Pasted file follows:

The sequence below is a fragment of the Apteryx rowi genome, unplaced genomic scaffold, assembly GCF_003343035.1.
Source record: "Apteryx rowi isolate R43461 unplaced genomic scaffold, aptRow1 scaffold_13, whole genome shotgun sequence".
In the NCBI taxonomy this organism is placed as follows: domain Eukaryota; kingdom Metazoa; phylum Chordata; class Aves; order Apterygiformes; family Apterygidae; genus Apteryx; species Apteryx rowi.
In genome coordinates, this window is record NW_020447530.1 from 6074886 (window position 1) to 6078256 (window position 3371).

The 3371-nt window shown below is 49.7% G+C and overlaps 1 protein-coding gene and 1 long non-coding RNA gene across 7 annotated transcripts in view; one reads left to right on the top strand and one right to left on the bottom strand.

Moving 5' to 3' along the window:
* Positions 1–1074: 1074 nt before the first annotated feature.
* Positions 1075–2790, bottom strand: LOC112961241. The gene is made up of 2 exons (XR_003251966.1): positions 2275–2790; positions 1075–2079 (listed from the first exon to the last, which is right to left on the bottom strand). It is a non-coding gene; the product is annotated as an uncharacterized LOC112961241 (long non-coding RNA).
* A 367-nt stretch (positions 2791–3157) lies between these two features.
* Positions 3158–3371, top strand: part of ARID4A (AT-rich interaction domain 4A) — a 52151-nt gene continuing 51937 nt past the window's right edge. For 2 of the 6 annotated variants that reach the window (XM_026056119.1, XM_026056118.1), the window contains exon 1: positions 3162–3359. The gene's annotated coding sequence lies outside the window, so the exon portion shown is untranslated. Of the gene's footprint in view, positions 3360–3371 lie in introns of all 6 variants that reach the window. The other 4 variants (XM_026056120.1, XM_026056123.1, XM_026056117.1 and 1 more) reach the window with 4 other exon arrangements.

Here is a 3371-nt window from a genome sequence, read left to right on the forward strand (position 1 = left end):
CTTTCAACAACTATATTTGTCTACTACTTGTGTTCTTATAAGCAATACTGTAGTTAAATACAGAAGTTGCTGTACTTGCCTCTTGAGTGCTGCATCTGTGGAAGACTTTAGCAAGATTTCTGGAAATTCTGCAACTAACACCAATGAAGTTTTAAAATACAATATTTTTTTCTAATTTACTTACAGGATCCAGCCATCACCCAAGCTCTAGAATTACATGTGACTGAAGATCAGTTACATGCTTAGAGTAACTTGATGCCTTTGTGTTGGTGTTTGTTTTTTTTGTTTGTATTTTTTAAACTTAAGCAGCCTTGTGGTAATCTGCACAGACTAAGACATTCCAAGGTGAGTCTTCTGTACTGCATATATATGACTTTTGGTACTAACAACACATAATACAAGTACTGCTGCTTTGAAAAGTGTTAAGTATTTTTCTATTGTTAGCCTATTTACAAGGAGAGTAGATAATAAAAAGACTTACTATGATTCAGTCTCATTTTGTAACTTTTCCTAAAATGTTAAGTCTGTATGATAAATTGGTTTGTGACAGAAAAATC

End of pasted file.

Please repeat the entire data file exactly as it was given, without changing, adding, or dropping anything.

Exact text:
The sequence below is a fragment of the Apteryx rowi genome, unplaced genomic scaffold, assembly GCF_003343035.1.
Source record: "Apteryx rowi isolate R43461 unplaced genomic scaffold, aptRow1 scaffold_13, whole genome shotgun sequence".
In the NCBI taxonomy this organism is placed as follows: domain Eukaryota; kingdom Metazoa; phylum Chordata; class Aves; order Apterygiformes; family Apterygidae; genus Apteryx; species Apteryx rowi.
In genome coordinates, this window is record NW_020447530.1 from 6074886 (window position 1) to 6078256 (window position 3371).

The 3371-nt window shown below is 49.7% G+C and overlaps 1 protein-coding gene and 1 long non-coding RNA gene across 7 annotated transcripts in view; one reads left to right on the top strand and one right to left on the bottom strand.

Moving 5' to 3' along the window:
* Positions 1–1074: 1074 nt before the first annotated feature.
* Positions 1075–2790, bottom strand: LOC112961241. The gene is made up of 2 exons (XR_003251966.1): positions 2275–2790; positions 1075–2079 (listed from the first exon to the last, which is right to left on the bottom strand). It is a non-coding gene; the product is annotated as an uncharacterized LOC112961241 (long non-coding RNA).
* A 367-nt stretch (positions 2791–3157) lies between these two features.
* Positions 3158–3371, top strand: part of ARID4A (AT-rich interaction domain 4A) — a 52151-nt gene continuing 51937 nt past the window's right edge. For 2 of the 6 annotated variants that reach the window (XM_026056119.1, XM_026056118.1), the window contains exon 1: positions 3162–3359. The gene's annotated coding sequence lies outside the window, so the exon portion shown is untranslated. Of the gene's footprint in view, positions 3360–3371 lie in introns of all 6 variants that reach the window. The other 4 variants (XM_026056120.1, XM_026056123.1, XM_026056117.1 and 1 more) reach the window with 4 other exon arrangements.

Here is a 3371-nt window from a genome sequence, read left to right on the forward strand (position 1 = left end):
CTTTCAACAACTATATTTGTCTACTACTTGTGTTCTTATAAGCAATACTGTAGTTAAATACAGAAGTTGCTGTACTTGCCTCTTGAGTGCTGCATCTGTGGAAGACTTTAGCAAGATTTCTGGAAATTCTGCAACTAACACCAATGAAGTTTTAAAATACAATATTTTTTTCTAATTTACTTACAGGATCCAGCCATCACCCAAGCTCTAGAATTACATGTGACTGAAGATCAGTTACATGCTTAGAGTAACTTGATGCCTTTGTGTTGGTGTTTGTTTTTTTTGTTTGTATTTTTTAAACTTAAGCAGCCTTGTGGTAATCTGCACAGACTAAGACATTCCAAGGTGAGTCTTCTGTACTGCATATATATGACTTTTGGTACTAACAACACATAATACAAGTACTGCTGCTTTGAAAAGTGTTAAGTATTTTTCTATTGTTAGCCTATTTACAAGGAGAGTAGATAATAAAAAGACTTACTATGATTCAGTCTCATTTTGTAACTTTTCCTAAAATGTTAAGTCTGTATGATAAATTGGTTTGTGACAGAAAAATC